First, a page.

Free Book! Free Quite Boring Book!

I finished my D.Phil 5 years ago. I passed, with minor corrections. Thanks to a gift for procrastination that could wipe the floor with yours – and would, but it’s busy playing Robotron on MacMame – I only resubmitted the corrected version this summer.

So, I’m a doctor of sorts, and hold the copyright of a thesis on John Dryden’s late poetry and the culture of the 1690s.

There’s a page here with more information and a PDF for download. It’s a work for specialists: if you know any, pass the word along, but don’t go reading it for kicks (I think there’s half a joke in it somewhere, but that’s about Sir Richard Blackmore).

I’ve (CC)ed it. I’m not sure it’s hugely appropriate, but I felt the need to make it clear that if Erol Alkan decides to produce a remix of my thesis for non-commercial ends, then he’s free to do so.

If anyone knows the score with places I should list this, let me know. I’ll google around a bit this evening, but most likely will miss something.

The theorists might like to note I say something about Deleuze and Guattari, war machines and rhizomes somewhere right at the back.

I’m probably proudest of the fact that Prof. AD Nuttall was the internal examiner. I’m just now reading his old collection of essays The Stoic in Love; he’s not widely heralded as critics go, but is one of living greats.

Now I’m officially web2.0! (If you believe that statement, plz be in touch. TMB is an investment opportunity not to miss)

I’d lost a chunk of Saturday pondering the imponderables (if you turned on a TV and saw Kirsty Wark and Mark Lawson talking to one another, would it be possible to know with certainty who was interviewing whom? Can I persuade one of Tobiases Hill and Jones to change their Christian name so that I can retain a distinct idea of which is which? I’m pretty sure they’re both okay, but I end up in total confusion whenever I try to think about them. I like the sound of the utopias book that the one who wrote the Italian book has coming out – but is that Hill or Jones? I’m pretty sure it’s the LRB one, and not the poet one. But do they in fact both write poems? And does the one who isn’t the LRB one appear in the LRB sometimes?), so I thought I’d better head to the site and do something constructive.

That was a roundabout way of saying there’s now a linkroll in the sidebar.

(I’m also at, so say hello if you are too)

Strange Attractor

Strange Attractor came in the post yesterday.

A pleasure already; especially looking forward to the Robert Irwin article.

I like Strange Attractor because it shows the way to a future I’m looking forward to. Even if it withers as a popular medium, print-on-paper will remain a joy. Creating a book as art-object is becoming easier now; the tools for design are readily available. Production’s still tricky, but you can get very far yourself. Authors can go further into autonomy or find interesting collaborators; so I’m hoping for a future of more and more desirable books.

Anyway, go visit Strange Attractor, and buy if you like the the look of it. It will at least make a great gift for the freak – or perhaps head – in your life.

look, if this turns into Helen Vendler vs. the Litblogs, count me out

A fast shout, which I meant to do days ago, to Mark‘s week guest blogging over at the Poetry Foundation. Eloquent, knowledgeable, enthused, intelligent. Rah!

Foundations which The Poetry Foundation are definitely better than: The Work Foundation.

An extra word too about the Monday piece on Elizabeth Bishop. One of the things I meant to post on while I was busy not posting over summer and autumn was that publication of Edgar Allan Poe & The Juke-Box, and ensuing fuss. In the end, though, I just couldn’t make up my mind, and I thought it best to keep my trap shut.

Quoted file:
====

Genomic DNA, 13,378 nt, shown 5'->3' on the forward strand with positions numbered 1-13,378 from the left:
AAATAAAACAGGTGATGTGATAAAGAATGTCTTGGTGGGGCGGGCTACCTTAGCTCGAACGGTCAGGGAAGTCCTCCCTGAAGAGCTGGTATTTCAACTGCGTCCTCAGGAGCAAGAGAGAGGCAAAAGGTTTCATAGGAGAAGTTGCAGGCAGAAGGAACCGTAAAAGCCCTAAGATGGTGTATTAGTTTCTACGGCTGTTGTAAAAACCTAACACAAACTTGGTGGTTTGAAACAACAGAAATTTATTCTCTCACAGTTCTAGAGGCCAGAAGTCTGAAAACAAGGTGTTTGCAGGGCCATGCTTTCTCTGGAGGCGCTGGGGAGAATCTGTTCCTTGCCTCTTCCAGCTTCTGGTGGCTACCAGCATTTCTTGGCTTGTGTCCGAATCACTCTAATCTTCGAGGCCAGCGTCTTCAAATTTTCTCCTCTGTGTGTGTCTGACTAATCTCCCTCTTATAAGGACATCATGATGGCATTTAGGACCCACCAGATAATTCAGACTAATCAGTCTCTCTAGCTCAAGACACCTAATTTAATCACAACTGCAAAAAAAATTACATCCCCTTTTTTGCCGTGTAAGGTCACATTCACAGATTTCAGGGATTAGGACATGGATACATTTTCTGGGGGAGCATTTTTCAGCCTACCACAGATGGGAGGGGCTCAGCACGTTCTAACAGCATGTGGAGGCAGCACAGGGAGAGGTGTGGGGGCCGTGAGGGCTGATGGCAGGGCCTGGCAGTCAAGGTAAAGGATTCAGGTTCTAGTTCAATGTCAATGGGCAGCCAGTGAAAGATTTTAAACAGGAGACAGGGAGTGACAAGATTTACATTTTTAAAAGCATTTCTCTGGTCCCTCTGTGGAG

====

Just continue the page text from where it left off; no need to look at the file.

Mark lays out all the arguments for these things being available, and I think he’s right, largely.

The other part of my brain, though, thinks Bishop made it pretty clear that her Complete Poems is how she wanted her work to stand. A poet does have a right to present their art as a fait accompli; poetry that works is a species of magic (in at least a couple of senses) and performance. There’s an audience that would like to watch the astonishing trapeze show, and not think about the thousands of falls and dropped catches that go to make up a few moments of grace – arse celery and all that.

Also, I think Marianne Moore’s reputation has been harmed by the publication of the Grace Schulman Poems. It lacks the assuredness and the authority of the old Complete, and the unquestionable, astonishing brilliance of her pre-War work is watered down. I like there being a simple volume that one can point at and say ‘look – that’s the thing itself’.

One of these days a thin grey spectre is going to enter Grace Schulman’s room as she sleeps. She’ll wake, look up, and the spirit will utter these five words: “OMISSIONS – ARE – NOT – FUCKING – ACCIDENTS”.

But it’s not really that hard to settle this for myself. I wouldn’t be without The English Auden, or the other drafts of ‘Poetry’ by Moore (that, of course, would leave us without ‘real toads in imaginary gardens’). Does the existence of a sketchbook cheapen a masterpiece? I think not – not even if that sketchbook were to provide incontrovertible evidence that Delacroix persistently cheated on the problem of doing fingers.

In conclusion:

1) Bishop should have been a bit quicker about burning her drafts.

2) You don’t have to read the poems she didn’t like if you don’t want to, ie no need for fuss if the ‘Complete Poems’ stays in print as it is

3) If you don’t know her work, may I suggest you go and read some Bishop? She’s terribly good. It’s not fireworks fun, like ee cummings or someone similar, but for clarity of eye and composition, for the gift of getting weight and depth behind natural language in formal structures, there aren’t many to match her. Once that voice gets you, it’ll have you for good.

Casual thoughts about Against the Day

Bits and pieces as they come into my head; not even in any special order. This’ll be a rolling post, so I’ll add to it from time to time.

Big, overall point: it’s great fun.

1) Wish it didn’t say ‘a novel’ on the front. I’ve had a go at Zadie Smith about that.

2) Nice epigraph

3) Tetris jokes! This is why it takes him so long.